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Sunday 28 February 2010

Lands of Legend

There's been some speculation about the Fabled Lands role-playing game in light of the re-release last year of 1980s RPG Dragon Warriors. Will it be a tie-in? A revamp of the original DW rules? Hardcore aficionados may even wonder if it'll bear any resemblance to my Empire of the Petal Throne RPG Tirikelu.

The short answers are no, no and only very slightly. The core system will be completely new, though obviously inspired by the game mechanics of the Fabled Lands gamebooks to some extent. There'll be some elements of the Tirikelu magic system in there, but not so as you'd notice. In the main, it will be a new set of rules designed for today's style of gaming.

Dragon Warriors players frequently say they enjoy the simplicity of the system, and that is definitely something Jamie and I want to get into the FL RPG too. Our goal is a set of rules that allow for a quick, intuitive style of play that allows the group's emphasis to fall where it should be: on role-playing, atmosphere and the excitement of a shared narrative.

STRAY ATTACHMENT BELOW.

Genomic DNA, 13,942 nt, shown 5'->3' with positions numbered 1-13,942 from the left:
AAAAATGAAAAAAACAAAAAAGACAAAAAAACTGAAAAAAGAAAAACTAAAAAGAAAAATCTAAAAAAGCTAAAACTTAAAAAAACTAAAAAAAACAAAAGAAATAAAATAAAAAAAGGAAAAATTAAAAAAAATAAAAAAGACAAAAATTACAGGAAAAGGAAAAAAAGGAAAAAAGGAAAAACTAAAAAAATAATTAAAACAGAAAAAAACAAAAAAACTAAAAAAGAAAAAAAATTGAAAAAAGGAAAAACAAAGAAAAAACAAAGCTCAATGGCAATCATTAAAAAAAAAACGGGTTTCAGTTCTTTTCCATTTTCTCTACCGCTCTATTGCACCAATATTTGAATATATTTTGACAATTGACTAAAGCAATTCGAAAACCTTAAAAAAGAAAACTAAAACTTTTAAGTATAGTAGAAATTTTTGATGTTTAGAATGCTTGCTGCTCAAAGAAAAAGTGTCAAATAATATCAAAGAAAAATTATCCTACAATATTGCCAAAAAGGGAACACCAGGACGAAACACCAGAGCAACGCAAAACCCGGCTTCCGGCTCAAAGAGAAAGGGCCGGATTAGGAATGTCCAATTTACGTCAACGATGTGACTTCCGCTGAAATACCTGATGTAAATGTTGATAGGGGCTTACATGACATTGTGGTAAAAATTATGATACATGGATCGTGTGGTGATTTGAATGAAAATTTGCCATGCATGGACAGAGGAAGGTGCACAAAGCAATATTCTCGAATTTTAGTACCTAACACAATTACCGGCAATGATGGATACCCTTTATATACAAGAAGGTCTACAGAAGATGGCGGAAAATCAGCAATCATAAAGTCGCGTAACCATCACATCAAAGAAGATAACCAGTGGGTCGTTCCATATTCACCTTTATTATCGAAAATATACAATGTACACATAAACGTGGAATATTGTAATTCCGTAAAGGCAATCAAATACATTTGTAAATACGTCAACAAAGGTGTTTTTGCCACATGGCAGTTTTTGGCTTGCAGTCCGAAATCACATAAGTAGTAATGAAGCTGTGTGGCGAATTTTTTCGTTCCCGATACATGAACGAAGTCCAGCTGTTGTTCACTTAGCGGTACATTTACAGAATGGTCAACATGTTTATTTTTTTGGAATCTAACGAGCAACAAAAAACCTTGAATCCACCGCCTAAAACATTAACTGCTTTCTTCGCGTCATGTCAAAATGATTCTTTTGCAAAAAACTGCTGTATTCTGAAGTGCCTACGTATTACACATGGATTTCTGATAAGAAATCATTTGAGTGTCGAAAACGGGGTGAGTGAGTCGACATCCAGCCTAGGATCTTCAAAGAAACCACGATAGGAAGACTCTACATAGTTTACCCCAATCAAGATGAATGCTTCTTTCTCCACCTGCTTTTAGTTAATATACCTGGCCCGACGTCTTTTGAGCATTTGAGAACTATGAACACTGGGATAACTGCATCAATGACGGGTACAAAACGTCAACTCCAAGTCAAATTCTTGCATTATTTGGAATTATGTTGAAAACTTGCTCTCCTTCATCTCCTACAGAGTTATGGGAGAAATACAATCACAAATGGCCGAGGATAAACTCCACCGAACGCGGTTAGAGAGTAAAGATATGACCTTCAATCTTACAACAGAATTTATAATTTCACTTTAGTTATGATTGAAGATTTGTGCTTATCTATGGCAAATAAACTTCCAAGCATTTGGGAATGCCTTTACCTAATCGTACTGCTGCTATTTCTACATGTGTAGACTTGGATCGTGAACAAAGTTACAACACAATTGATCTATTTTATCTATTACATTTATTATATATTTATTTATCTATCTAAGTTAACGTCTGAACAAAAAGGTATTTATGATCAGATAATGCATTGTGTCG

Talking of Dragon Warriors, there is a DW Wiki project under way, and moderator John Reed recently put up a little-known adventure of mine, "Wayland's Smithy". There's enough of a similarity in faerie flavor that the scenario could be run in Golnir, so no matter whether your preference is DW or FL, you may like to check it out. And in less than a week we'll have some more gleanings from the recently-recovered folders of DW2 Invaders & Ancients material.

Friday 26 February 2010

FL computer game

A quick plug for Jon Mann's open source FLApp game, available as a free download, that lets you play through the first six Fabled Lands books, including the rare and elusive Over the Blood-Dark Sea. Jamie and I raise our glasses (a battered metal goblet in Jamie's case - no, really) to toast the labors of guys like Jon, who have given their time, energy, talents and enthusiasm to keep on adding to and enhancing the FL opus. Sláinte!

Tuesday 23 February 2010

Invaders & Ancients